Hugues made an interesting point on teams - and learning design being always centred on the knowledge and course initially designed by the professor. If that is the case can we say that Learning Design is student centred? it seems in the explanations I have read that the move from 'instructor' to learner centred is far enough for some - student centred seems to imply losing control over the 'knowledge' to be imparted. And I think imparted is the key issue here - because does LD always direct the learner to the 'right' answer - in some cases it seems so. The more interesting examples of LD that avoid this are concered with empowering learning - say digital literacy, or design for a learner to design their own learning....... so, Does scaffolding learning always imply power - Friere didn't think so, but that was learning from the heart - to support others, not to support the financial and knowledge interests of the large institutions designing learning for others.... a problem Yishay wants to change from within.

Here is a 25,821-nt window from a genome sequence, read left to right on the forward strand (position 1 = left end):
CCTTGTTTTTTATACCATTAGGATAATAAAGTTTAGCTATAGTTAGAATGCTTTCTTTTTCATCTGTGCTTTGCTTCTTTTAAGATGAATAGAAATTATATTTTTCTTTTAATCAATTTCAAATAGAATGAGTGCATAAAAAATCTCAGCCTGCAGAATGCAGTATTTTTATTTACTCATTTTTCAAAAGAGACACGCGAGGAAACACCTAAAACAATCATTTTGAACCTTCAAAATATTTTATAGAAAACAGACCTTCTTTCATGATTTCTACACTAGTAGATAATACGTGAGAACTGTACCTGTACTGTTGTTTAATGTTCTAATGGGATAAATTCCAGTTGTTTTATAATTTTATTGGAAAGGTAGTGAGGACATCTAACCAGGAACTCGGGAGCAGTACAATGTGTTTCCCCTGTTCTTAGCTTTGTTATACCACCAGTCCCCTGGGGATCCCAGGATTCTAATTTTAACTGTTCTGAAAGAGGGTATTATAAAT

R. Edwards, G. Biesta and M. Thorpe (2009) (eds) Rethinking Contexts for Learning and Teaching, London: Routledge.
T. Fenwick, R. Edwards and P. Sawchuk (2011) Emerging Approaches to Educational Research: Tracing the Sociomaterial, London: Routledge.
12:15 on 20 January 2013 (Edited 12:19 on 20 January 2013)